Subject demographics, pain thresholds, total cortical thickness, cutaneous allodynia severity scores, anxiety and depression scores were reported using descriptive statistics and compared amongst subject groups using independent sample t-tests (two-tailed) or chi-squared tests, as appropriate. Cortical thickness-to-pain threshold correlations were analyzed separately for migraine subjects and for control subjects. Correlations were analyzed by applying a general linear model (GLM) whole brain vertex-wise analysis within FreeSurfer. Age, Beck Depression Inventory scores, trait and state anxiety scores, and estimated total intracranial volume were entered into the GLM as covariates of no interest. Cortical thickness-to-pain threshold correlations surviving p<.01 uncorrected and those surviving Monte Carlo cluster correction of p<.01 were determined for migraine and control groups separately. [40] Next, a pain threshold-by-group interaction analysis was conducted to determine if there were differences between migraine and controls subjects in cortical regions that correlate with pain thresholds. Comparisons surviving p<0.01 uncorrected and those surviving Monte Carlo cluster correction of p<0.01 were identified.

In a post-hoc analysis, the mean cortical thickness of regions that had correlations with pain thresholds that differed in migraineurs vs. controls and survived Monte Carlo cluster correction with p<0.01 were calculated and exported into SPSS 22.0 (SPSS Inc., Chicago, IL USA). Mean cortical thickness of these regions in migraineurs was compared to mean cortical thickness in controls using independent sample t-tests. Correlations between cortical thickness in these regions and headache frequency, number of years with migraine, and allodynia scores were calculated for the migraineurs. In these post-hoc analyses, comparisons and correlations with p<.05 were considered significant.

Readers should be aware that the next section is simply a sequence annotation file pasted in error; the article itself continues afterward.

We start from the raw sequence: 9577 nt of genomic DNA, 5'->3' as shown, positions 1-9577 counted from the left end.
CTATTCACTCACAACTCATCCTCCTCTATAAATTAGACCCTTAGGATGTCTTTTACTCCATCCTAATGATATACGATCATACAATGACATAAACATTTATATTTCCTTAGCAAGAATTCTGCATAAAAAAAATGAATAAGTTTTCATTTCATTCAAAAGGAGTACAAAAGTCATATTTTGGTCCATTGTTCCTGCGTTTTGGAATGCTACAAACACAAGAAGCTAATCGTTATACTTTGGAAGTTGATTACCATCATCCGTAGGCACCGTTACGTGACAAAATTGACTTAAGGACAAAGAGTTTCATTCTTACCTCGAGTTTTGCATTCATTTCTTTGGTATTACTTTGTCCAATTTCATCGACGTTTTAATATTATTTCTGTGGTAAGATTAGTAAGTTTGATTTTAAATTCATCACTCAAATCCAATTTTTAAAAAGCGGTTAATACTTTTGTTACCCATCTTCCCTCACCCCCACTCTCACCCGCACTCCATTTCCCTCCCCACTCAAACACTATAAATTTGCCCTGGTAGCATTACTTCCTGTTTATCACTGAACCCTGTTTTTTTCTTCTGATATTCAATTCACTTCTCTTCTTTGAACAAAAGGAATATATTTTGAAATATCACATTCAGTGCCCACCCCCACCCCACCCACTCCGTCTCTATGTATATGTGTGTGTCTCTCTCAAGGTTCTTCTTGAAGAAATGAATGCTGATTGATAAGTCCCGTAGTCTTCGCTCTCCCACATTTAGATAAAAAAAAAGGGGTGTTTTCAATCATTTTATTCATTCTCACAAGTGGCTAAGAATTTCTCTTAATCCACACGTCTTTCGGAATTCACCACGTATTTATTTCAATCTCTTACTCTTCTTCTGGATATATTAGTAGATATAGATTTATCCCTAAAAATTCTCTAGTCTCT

Results

Subjects (Table 1)

Average age was 34.9 years (+/− 12.1) in the migraineurs (n = 31) and 35.3 years (+/− 11.6) in the controls (n = 32). Approximately 80% of all subjects were women, consistent with the predominance of migraine amongst women. There were no significant differences in age, gender distribution, anxiety scores, or depression scores between the migraine and control groups. Mean pain threshold and allodynia symptom severity scores did not differ between the two subject cohorts. There were no significant differences between groups for total cortical thickness over both hemispheres (migraineurs 2.48 mm vs. controls 2.51 mm, p  =  .35). Migraineurs averaged 7.8 days with headache per month (+/− 5.8) and had migraine for 16 years (+/− 9.2). Ten migraineurs (32.3% of all migraineurs) had migraine with aura attacks.

Cortical Thickness Correlations with Pain Thresholds – Migraine vs. Controls (Table 2, Figure 1)

thumbnail
Figure 1. Differences in Cortical Thickness-to-Pain Threshold Correlations between Migraineurs and Controls.

Correlation between the cortical thickness of a left superior temporal/inferior parietal region with pain thresholds differed in healthy control subjects vs. migraine subjects. Healthy control subjects demonstrated the expected negative correlation between pain thresholds and cortical thickness in this region while migraineurs lacked this negative correlation.